Roast Some Healthy Pumpkin Seeds

comments (8) October 5th, 2010

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ChrisMcLaughlin Chris McLaughlin, contributor
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Terrific as pumpkin seeds are as a snack, theyre a tasty addition to other dishes, as well.
 
Photo by niseag03 under the Creative Commons Attribution License 2.0.Click To Enlarge

Terrific as pumpkin seeds are as a snack, they're a tasty addition to other dishes, as well.

 

Photo by niseag03 under the Creative Commons Attribution License 2.0.


After you've carved your Jack O' Lanterns for Halloween, don't forget to sift through the pumpkin guts and save the seeds for roasting. Hidden behind the delicious flavor, this simple snack offers some fabulous nutrition. Pumpkin seeds are rich in magnesium, phosphorus, and manganese. They offer protein, iron, copper, and zinc - which plays a valuable role in prostate health.

Pumpkin seeds also have anti-inflammatory properties which have been linked to reducing inflammatory problems associated with arthritis. And the phytosterols in pumpkin seeds lower cholesterol. Snack without gulit!

How to Roast Pumpkin Seeds

Pre-heat oven to 325 degrees

1. Wash all of the pumpkin guts off the seeds while everything is still wet. Removing dry pumpkin guts from the seeds the next morning is not an easy task. Rinse them off in a colander until they're pulp-free.

2. I let them air-dry and toss them around every once in a while so they don't stick together. Now you can either oil a baking sheet or spray it with a non-stick cooking spray, then spread the seeds out making only one layer of seeds.

3. Some people will sprinkle salt on them now and some will wait until they're done roasting. Do whatever makes you happy. For a variety of seed flavors you can add a bit of vegetable oil to the baking sheet and add just a little toasted sesame oil (use the sesame oil sparingly). They can also be seasoned with pumpkin spices. Or try adding some freshly chopped garlic to a lightly oiled cookie sheet. Again, don't over do any of the seasonings, the idea is to enhance the flavor of the seeds; not mask it.

4. Let the seeds roast for about 15 minutes and then stir them up so all sides are toasted. It'll only be about another 10 minutes before they'll be ready. After the last 10 minutes, you'll want to test a couple to see if they're done by actually sampling them intermittently until they reach the perfect texture for you. *Be sure the seeds aren't too hot before you test them.

As terrific as pumpkin seeds are for snacking, they're also perfect for enjoying with other dishes such as green salads, cereal, and sautéed vegetables.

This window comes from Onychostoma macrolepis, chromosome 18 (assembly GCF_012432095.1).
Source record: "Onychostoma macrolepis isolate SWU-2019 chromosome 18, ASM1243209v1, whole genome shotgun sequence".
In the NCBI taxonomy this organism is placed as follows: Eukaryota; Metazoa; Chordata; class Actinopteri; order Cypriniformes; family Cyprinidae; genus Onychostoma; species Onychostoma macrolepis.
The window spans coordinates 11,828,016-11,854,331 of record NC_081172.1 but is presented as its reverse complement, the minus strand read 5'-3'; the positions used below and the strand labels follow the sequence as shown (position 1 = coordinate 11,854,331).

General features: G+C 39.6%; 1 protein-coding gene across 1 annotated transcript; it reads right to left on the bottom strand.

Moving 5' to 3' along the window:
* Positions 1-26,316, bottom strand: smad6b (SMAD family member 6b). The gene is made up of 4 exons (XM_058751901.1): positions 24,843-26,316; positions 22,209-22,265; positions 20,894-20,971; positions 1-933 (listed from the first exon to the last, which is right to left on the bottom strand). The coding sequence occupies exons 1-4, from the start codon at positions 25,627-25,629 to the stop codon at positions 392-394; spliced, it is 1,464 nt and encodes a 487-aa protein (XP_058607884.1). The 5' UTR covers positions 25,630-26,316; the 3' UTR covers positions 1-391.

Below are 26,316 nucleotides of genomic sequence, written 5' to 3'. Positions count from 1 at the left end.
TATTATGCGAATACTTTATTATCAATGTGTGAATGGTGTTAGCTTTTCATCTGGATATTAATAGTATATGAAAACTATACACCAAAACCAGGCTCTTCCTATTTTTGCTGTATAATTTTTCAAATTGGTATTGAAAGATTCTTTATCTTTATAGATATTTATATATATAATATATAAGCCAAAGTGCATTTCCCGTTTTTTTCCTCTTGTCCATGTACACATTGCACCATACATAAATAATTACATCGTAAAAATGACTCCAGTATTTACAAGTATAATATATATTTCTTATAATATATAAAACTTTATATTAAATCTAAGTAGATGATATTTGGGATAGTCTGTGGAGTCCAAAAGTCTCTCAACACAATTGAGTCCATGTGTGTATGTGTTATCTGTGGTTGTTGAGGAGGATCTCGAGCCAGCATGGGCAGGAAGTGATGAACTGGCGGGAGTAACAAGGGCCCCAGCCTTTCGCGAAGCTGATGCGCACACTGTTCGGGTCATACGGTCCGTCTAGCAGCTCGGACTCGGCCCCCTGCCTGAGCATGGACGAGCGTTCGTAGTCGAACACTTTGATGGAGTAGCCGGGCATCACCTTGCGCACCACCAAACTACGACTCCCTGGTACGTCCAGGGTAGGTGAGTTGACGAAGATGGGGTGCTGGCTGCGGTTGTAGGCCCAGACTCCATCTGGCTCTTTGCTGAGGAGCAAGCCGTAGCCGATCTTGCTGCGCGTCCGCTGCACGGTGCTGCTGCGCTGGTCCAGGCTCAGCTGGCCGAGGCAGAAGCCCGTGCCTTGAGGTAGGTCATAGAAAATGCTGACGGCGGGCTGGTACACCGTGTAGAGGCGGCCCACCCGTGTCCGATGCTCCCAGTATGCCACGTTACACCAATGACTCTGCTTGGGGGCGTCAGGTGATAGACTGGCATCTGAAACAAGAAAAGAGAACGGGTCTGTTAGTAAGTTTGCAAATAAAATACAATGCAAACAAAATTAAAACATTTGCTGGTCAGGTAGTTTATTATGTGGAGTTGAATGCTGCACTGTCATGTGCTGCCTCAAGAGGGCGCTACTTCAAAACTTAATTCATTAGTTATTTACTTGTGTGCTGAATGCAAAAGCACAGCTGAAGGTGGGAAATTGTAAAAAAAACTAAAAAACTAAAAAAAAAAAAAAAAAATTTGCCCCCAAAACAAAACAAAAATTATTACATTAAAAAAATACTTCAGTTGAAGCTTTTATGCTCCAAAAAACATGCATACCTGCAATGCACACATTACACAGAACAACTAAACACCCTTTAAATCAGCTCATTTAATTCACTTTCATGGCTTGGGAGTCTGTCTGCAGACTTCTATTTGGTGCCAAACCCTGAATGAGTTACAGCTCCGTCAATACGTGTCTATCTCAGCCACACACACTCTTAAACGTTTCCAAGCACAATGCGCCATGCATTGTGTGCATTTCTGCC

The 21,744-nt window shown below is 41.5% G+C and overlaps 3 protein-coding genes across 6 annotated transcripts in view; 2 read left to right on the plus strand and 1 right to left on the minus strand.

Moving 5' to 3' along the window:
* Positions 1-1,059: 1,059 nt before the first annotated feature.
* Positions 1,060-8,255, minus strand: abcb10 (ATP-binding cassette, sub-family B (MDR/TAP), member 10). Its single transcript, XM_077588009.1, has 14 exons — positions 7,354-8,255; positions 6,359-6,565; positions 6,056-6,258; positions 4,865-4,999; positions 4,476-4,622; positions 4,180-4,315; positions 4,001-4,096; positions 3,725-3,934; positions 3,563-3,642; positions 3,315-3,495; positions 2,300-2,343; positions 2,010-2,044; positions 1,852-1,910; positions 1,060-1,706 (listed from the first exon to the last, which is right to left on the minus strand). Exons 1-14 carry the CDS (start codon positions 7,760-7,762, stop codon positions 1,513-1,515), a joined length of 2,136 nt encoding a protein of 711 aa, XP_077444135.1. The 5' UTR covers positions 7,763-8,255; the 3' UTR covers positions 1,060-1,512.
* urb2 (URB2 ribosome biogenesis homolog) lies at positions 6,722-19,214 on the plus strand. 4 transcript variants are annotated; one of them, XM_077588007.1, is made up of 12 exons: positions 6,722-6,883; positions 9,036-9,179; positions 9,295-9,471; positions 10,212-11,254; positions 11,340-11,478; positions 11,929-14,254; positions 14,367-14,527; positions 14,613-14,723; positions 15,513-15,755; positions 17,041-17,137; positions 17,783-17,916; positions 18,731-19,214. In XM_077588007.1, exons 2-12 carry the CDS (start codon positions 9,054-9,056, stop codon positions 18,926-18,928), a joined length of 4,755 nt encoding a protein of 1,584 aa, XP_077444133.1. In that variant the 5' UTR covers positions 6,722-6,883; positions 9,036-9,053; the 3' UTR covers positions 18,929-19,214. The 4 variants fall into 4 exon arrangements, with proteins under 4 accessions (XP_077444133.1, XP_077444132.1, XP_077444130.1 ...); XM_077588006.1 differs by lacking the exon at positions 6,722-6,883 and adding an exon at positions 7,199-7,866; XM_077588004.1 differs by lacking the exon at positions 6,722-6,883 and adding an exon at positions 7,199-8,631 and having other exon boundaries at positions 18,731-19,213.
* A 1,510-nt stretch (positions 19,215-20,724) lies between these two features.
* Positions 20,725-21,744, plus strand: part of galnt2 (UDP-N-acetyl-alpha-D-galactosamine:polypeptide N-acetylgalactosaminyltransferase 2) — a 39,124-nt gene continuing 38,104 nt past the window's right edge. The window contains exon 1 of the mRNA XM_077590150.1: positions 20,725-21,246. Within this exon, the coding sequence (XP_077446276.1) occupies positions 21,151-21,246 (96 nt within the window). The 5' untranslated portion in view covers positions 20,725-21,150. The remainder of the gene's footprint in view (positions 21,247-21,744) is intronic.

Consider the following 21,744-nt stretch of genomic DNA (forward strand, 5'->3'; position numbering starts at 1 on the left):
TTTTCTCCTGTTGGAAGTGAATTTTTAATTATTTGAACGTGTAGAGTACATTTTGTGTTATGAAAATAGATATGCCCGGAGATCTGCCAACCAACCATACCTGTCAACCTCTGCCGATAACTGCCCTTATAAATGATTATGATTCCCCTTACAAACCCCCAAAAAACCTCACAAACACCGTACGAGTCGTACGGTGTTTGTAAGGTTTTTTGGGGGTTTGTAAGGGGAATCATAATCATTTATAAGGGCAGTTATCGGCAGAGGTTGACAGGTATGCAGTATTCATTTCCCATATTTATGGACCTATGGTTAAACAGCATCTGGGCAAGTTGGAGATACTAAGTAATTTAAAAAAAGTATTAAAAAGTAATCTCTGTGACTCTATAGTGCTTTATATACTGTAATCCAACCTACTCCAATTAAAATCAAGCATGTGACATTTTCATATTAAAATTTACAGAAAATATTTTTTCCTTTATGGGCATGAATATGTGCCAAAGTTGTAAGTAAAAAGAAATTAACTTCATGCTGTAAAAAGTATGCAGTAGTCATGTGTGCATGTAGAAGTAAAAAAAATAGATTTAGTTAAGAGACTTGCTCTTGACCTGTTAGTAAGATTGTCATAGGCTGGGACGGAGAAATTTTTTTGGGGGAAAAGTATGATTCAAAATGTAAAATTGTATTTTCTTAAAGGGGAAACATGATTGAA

posted in: roasting pumpkin seeds, healthy pumpkin seeds

Comments (8)

Loosiana writes: Appropri-Quote:

"Lightly roasted, salted, unhulled pumpkin seeds are popular in Greece with the descriptive Italian name, passatempo ('pastime'.)"

You've whetted my appetite with that recipe Chris. I'm going to try growing the pumpkins which produce hull-less pepitas. It's early spring here in Australia, so I have time to order the seed, and construct a mini greenhouse to fend off the dreaded summer frosts.

If anyone else is interested in growing these conveniently-seeded pumpkins next year, they are called "STYRIAN HULL-LESS" and they're available from limited sources; one is www.horizonherbs.com . The pumpkins take about 90 days to maturity, weigh 6 - 15 lb, and are said to be good to eat as well as producing a supply of high-protein pepitas, which are also used for production of pumpkin seed oil.
Posted: 5:35 am on October 9th
ChrisMcLaughlin writes: Loosiana: LOLOL...yeah, the old fashioned, low tech way is the only way I know...BUT I have a feeling that someone will pop on here and let me in on another way which will leave me smacking my forehead! And yeah...I'd stick with eating my own shelled seeds. :D
Posted: 10:06 am on October 7th
Loosiana writes: Thanks Chris! So it has to be done the low-tech way? And if someone offers me a gift of their own pre-hulled roasted pumpkin seeds, I should be very suspicious, right?!
Posted: 10:28 pm on October 6th
ChrisMcLaughlin writes: Loosiana: I shell them just as I do sunflower seeds. I turn the seed so the natural break is vertical to my teeth and crack it; the two sides split apart. They aren't as easy as sunflower seeds, I agree.
Posted: 1:36 am on October 6th
Loosiana writes: But HOW do you shell them? Train a parrot to do it for you??
Posted: 7:25 pm on October 5th
ChrisMcLaughlin writes: CompostJohn: Well, the seeds are roasted while the shells are on, but usually people shell them before they eat them. :D
Posted: 7:06 pm on October 5th
Loosiana writes: I've always hated throwing away the most protein-rich part of the pumpkin (I gnaw through a huge one each month by myself) but I've never been able to figure out HOW to time-effectively hull them! Is there a special technique?

I have found that there is a hull-less pumpkin variety which is used for pepitas, but alas the year-round killer frosts where I live, pretty much rule out trying to grow them here.
Posted: 4:36 pm on October 5th
CompostJohn writes: So you leave the outer coat on? I'm not keen on all that extra roughage... I eat enough of it as it is!
I like to sit and shell dried pumpkin seeds... it is easy and after a while, quite quick, and you end up with just the succulent inners. I put these in my muesli and in nutloaves. The shells are good for your compost.
Posted: 4:22 pm on October 5th
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